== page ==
The principles of Change Management and what is unique about a redevelopment project

Change really occurs when it is done at scale – throughout the organization - across all levels and stakeholder groups. There are several industry-recognized principles listed below for adopting change in large organizations. However, given the degree of complexity, number of stakeholders and length of project, there are unique factors that need to be considered with redevelopment.

The Principles

Change is Rolled Out

Redevelopment Project Considerations

Redevelopment projects have many external stakeholders as well as internal stakeholders; employees and project delivery teams have creative authority that can turn into resistance

Change Starts at the Top

The redevelopment project cycle covers many years and the leaders may change; executives are often insulated from the reality of day-to-day operations by layers of the organization

Change is Engineered

A change management program can be planned, coordinated and monitored; however, it is not like a construction project in that it involves breaking new ground and cannot be predetermined fully in advance

With So Many Stakeholders, What Matters Most?

With the variety of stakeholders involved in a capital project, such as end-users, executive team, information technology department, facilities/operations teams, government oversight and taxpayers, there are differing and opposing drivers for each of these groups, which include expected benefits, cost containment and scope definition. There is a need for a framework to define a course of action and for leadership to remain committed to it. Finding the common goals between all the stakeholders will be critical to the long-term success.

In a redevelopment project, the ideas and inspiration for change often come from parties outside the end-user stakeholder groups, such as the design team, the information technology department, facilities engineers, or other support services. Ideally, these ideas are then sponsored by the executive leadership with input from users; however, this is not always the case. It often happens that use cases for the functionality of technology are brainstormed by someone “higher up” or by the IT department, and then rushed straight into design. There is no wrong party to support idea generation; however, the important component is to ensure that end-users have been engaged and have faith that the new technologies will create a better environment. One method of engaging these users is to visualize the changes, and to write and approve the use cases for their workflows. This approach uses Lean thinking and iterative cycles to build consensus. It is critical that time be set aside to ensure that these use cases are considered by end users and validated.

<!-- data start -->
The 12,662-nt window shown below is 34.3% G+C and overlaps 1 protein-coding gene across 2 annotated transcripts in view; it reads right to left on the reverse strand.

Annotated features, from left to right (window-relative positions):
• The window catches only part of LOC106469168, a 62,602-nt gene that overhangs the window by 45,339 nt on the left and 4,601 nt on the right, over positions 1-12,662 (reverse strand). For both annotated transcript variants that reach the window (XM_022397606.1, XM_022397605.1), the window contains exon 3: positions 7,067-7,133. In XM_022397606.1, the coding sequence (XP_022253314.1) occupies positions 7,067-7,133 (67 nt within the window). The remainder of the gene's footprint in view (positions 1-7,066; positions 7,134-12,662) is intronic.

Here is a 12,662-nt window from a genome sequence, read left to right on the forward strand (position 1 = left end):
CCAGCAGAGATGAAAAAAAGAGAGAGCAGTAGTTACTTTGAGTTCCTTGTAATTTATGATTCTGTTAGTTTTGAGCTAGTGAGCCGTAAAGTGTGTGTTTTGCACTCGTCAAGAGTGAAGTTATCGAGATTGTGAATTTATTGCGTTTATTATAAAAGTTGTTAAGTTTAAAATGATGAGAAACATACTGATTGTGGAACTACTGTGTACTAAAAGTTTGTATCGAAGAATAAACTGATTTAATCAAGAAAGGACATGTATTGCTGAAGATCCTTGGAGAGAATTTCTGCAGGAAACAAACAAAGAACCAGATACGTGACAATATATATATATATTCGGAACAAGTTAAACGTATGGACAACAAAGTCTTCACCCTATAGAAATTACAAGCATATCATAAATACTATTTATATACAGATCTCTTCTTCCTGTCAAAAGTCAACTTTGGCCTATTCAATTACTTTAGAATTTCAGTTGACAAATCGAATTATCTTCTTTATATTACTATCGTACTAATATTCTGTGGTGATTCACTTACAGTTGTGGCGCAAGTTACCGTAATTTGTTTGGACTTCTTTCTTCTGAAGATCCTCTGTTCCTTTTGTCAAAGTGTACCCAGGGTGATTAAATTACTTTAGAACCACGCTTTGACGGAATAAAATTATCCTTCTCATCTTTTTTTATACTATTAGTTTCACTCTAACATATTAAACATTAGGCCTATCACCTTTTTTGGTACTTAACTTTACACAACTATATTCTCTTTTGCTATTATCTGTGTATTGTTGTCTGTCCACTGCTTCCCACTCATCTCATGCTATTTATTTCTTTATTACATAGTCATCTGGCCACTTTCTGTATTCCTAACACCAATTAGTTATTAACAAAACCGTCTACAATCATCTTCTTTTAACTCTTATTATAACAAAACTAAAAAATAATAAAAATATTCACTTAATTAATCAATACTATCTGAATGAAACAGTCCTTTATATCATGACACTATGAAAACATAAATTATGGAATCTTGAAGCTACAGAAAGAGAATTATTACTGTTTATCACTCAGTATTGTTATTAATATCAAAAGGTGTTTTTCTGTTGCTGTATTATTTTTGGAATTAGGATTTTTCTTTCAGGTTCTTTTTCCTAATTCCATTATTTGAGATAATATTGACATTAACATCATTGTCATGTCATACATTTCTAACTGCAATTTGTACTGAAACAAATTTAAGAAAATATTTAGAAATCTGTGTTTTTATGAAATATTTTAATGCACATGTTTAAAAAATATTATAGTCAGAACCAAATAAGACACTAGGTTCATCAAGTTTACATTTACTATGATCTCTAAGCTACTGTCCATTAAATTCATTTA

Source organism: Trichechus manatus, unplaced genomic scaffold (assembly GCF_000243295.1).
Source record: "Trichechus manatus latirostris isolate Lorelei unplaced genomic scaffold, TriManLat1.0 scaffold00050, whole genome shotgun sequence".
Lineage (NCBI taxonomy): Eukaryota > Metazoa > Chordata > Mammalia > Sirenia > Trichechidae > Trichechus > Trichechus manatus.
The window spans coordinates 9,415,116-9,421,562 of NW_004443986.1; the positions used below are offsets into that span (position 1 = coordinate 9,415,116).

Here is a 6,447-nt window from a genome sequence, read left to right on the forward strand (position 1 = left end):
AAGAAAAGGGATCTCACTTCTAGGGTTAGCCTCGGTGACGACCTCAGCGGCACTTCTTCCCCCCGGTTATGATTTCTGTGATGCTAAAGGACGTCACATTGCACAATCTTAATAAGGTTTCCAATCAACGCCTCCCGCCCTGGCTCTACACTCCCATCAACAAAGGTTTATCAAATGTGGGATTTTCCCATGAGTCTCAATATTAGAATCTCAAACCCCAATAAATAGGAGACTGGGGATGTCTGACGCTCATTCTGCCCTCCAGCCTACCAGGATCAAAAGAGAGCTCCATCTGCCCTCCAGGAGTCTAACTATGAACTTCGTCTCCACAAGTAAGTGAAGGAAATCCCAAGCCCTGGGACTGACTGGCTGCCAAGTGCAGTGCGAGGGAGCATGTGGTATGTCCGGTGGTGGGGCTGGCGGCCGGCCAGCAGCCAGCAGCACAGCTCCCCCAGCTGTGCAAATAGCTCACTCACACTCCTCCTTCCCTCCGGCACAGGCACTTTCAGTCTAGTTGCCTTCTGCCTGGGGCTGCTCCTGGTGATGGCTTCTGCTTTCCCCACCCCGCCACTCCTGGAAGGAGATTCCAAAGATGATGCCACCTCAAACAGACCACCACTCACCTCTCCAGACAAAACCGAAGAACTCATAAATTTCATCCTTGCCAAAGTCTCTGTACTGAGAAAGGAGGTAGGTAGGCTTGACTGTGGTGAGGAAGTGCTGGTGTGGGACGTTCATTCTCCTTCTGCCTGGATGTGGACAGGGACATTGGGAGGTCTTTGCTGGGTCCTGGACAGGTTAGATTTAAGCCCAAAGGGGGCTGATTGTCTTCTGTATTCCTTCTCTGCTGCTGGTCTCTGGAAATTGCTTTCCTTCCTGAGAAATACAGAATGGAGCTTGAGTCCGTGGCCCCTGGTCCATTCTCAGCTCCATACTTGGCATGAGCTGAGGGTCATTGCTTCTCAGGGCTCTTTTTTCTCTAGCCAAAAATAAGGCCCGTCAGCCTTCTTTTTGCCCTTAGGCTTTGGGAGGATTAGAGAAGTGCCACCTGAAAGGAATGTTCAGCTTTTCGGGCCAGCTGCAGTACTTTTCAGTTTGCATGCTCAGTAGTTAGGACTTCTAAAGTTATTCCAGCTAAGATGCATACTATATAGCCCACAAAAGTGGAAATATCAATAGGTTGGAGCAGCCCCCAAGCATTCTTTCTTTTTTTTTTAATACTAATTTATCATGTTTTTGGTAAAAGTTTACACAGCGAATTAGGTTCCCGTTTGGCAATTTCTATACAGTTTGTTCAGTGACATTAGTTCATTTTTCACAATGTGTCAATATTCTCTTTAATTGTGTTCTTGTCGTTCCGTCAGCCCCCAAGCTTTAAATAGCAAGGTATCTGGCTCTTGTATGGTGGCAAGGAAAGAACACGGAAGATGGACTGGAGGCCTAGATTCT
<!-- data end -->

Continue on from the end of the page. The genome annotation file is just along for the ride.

It is important to note that not all parties will see the changes as necessary, especially if they don’t belong to the organization or share the same vision. To address this, create a cross-functional project team, map out the impacted stakeholders and address their unique needs. You will likely appreciate that some people are not able to easily adapt to new technologies. Doing so requires both willingness and capability; mindsets get in the way of actually making use of the technology. Therefore, it helps to have champions and support available. There will also be employees in the organization who are very keen to embrace change that results in a more automated and sophisticated building. Support these individuals in advance of the redevelopment projects by leading change on a smaller scale; for example, by introducing new mobile technologies or smart boards in meeting rooms.

Engineer standing in front of a presentation screen and pointing to it while explaining details to the audience.

Change Starts at Every Level


Long before shovels are in the ground, the organization’s leaders are visioning what the new facility will look like and how it will operate. However, project cycles of up to 10 years can be a significant deterrent for senior leaders seeing their vision through to completion. On one hand, they may perceive what seems to be ample time to prepare for the coming changes; on the other hand, they may also feel that getting ready for a change so far in the future is futile. Therefore, it is important that employees continue to see an impact and be involved in keeping up the momentum.